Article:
Ben Affleck and Matt Damon, Class of 1992, blasted Harvard for not paying its workers a living wage at a Saturday afternoon rally.
More than 400 people--ranging from labor activists to star-struck movie buffs--jammed the green in front of the Littauer Center to catch a glimpse of the Academy Award-winning actors and demand Harvard pay a minimum hourly wage of $10.25 to all of its employees.
Damon, welcomed as "one of Harvard's favorite sons" as host of Cultural Rhythms in February, said he was embarrassed his former university does not provide higher wages to its workers.
"I'm afraid this is one of those painful moments when it is morally incumbent on the son to turn around and reproach his parents for not living up to their own moral standards," Damon said. "This is the richest university in the world, and the fact that the people who keep this machine running--who feed the students, look out for their safety and clean their bathrooms and hallways--are not given a living wage is demeaning to us all."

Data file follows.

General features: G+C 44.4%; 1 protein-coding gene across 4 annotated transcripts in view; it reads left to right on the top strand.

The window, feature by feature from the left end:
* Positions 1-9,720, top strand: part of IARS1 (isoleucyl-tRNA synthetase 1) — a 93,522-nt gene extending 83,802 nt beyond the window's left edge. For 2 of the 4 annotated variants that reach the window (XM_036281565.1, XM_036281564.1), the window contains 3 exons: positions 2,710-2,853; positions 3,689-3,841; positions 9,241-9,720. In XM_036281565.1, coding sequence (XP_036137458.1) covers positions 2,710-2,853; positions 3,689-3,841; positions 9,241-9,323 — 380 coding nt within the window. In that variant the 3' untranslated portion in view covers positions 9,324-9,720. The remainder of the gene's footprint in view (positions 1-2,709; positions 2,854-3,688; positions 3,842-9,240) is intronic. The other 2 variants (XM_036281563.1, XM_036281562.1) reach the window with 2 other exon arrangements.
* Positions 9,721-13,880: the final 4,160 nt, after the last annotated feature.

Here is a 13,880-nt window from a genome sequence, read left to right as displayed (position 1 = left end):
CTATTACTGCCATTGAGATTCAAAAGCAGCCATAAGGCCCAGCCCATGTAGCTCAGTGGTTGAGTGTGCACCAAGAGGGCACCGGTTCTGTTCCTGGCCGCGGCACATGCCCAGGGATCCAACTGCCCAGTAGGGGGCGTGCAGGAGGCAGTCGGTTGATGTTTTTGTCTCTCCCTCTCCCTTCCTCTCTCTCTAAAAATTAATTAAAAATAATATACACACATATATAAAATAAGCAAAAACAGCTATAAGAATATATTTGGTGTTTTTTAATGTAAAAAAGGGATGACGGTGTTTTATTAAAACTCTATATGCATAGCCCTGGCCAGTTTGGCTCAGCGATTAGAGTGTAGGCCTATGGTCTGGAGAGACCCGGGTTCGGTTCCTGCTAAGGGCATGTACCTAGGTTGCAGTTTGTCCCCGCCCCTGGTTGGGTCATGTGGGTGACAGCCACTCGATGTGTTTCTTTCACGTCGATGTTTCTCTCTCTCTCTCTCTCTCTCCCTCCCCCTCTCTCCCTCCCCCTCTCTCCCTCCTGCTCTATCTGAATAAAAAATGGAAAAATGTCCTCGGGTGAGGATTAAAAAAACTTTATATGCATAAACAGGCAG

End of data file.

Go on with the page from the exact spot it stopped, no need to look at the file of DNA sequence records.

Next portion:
Affleck spoke of first-hand experience with Harvard as an employer--both his parents worked at the University--and called Harvard's actions "inexcusable."
"This is not a lark for these people, it is not 'casual work,' it is their life and their livelihood," he said.
The rally--by far the largest on campus this year--also featured Cambridge Mayor Anthony D. Galluccio, City Councillor Marjorie C. Decker, Boston University Professor Emeritus Howard Zinn and a string of students, workers and community activists.
Members of the Progressive Student Labor Movement (PSLM), the organization responsible for the living wage campaign, donned sandwich boards and canvassed the Square and the Yard to attract demonstrators, many of whom wandered over from Arts First events.
Zinn spoke after Damon and Affleck, towards the conclusion of the rally.
"Can I really follow that?" he quipped to the crowd as he took the stage.
In his speech, Zinn called on Harvard to lead its students by example and treat its workers fairly.
"The University teaches more by how it behaves it the world than by what it says in the classroom," he said. "Harvard must teach compassion and caring for other people."
Disc Jockey Daryl Sng, who is also a Crimson executive, provided the soundtrack to the event, warming up the crowd at the start of the rally and during breaks between speakers.
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